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A revised and expanded edition of a bestselling classic--more than 90,000 copies sold of the first edition. This new edition includes two completely new chapters. Cleverly weaves together exercises, stories, quotations, and illustrations to offer a fun and practical guide to idea generation. How to Get Ideas shows you--no matter your age or skill, your job or training--how to come up with more ideas, faster and easier. You'll learn to condition your mind to become "idea-prone," utilize your sense of humor, develop your curiosity, visualize your goals, rethink your thinking, and overcome your fear of rejection. Jack Foster's simple five-step technique for solving problems and getting ideas takes the mystery and anxiety out of the idea-generating process. It's a proven process that works. This expanded edition of the inspiring and enlightening classic features new information on how to turn failures to your advantage and how to create a rich, idea-inducing environment. Dozens of new examples and real life stories show that anyone can learn to get more and better ideas.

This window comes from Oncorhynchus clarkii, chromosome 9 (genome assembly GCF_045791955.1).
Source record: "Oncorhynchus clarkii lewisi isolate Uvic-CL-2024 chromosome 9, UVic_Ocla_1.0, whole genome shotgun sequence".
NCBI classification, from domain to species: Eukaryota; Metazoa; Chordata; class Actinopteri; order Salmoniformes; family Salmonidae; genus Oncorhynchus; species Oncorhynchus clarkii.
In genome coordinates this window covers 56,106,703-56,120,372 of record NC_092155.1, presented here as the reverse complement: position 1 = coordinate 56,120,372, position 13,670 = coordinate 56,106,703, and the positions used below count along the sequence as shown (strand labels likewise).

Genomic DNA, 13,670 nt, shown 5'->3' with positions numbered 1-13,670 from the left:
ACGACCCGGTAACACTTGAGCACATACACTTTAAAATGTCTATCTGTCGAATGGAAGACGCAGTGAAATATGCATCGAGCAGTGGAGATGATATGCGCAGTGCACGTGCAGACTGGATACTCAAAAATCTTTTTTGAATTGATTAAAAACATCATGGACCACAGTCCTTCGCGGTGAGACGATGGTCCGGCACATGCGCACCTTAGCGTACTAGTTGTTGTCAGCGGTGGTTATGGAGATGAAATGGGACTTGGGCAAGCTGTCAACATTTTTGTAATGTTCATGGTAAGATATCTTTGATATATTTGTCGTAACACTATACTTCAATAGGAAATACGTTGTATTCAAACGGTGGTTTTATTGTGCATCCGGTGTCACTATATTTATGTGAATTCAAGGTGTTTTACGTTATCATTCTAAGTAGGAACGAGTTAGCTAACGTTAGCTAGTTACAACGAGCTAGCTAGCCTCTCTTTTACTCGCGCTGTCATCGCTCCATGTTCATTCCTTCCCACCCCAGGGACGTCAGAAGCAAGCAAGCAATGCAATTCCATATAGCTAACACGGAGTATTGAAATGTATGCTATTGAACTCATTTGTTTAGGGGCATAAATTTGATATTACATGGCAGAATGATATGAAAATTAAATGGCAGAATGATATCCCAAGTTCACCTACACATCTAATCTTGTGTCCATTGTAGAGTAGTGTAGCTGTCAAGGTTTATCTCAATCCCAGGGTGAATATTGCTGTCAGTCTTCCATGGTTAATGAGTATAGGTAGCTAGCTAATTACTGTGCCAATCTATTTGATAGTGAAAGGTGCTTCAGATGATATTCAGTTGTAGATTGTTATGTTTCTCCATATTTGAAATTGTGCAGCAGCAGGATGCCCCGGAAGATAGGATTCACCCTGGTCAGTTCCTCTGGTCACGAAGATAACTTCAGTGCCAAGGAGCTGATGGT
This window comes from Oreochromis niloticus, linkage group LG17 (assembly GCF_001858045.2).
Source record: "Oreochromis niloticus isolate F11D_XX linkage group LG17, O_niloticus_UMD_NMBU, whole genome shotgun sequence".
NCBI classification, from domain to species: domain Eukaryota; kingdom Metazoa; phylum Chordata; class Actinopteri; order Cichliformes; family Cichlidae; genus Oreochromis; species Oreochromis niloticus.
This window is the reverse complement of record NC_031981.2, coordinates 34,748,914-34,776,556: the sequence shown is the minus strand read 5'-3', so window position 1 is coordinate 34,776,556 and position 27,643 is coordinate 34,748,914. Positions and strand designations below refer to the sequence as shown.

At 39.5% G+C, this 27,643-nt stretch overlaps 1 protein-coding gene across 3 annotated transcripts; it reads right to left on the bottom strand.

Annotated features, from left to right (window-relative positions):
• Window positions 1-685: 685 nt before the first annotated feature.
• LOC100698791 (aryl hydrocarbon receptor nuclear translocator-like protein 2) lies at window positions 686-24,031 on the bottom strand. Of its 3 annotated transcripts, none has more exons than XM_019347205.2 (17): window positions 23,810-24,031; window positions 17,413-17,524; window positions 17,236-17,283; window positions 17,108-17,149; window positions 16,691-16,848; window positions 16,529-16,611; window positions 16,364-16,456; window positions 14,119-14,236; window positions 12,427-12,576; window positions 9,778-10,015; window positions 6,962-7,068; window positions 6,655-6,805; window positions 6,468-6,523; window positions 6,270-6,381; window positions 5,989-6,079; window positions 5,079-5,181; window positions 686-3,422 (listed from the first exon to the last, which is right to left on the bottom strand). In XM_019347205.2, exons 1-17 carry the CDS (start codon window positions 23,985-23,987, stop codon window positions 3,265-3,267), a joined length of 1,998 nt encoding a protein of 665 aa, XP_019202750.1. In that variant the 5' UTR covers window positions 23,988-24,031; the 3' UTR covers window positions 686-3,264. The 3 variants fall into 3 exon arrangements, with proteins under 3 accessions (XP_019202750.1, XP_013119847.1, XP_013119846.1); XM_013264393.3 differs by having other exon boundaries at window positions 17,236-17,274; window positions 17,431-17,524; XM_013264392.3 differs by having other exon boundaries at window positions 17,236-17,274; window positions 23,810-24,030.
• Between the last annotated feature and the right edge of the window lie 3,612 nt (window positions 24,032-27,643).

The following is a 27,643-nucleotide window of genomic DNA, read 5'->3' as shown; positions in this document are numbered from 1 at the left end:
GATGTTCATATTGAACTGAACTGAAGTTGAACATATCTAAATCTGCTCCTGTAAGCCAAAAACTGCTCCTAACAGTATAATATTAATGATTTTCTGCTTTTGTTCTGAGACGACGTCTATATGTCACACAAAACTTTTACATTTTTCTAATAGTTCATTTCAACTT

Topics: How-To Guides, Creativity, Advertising, Design, and Writing

Published: Berrett-Koehler Publishers, Inc. on Jan 1, 1995
ISBN: 9781605098814
List price: $20.95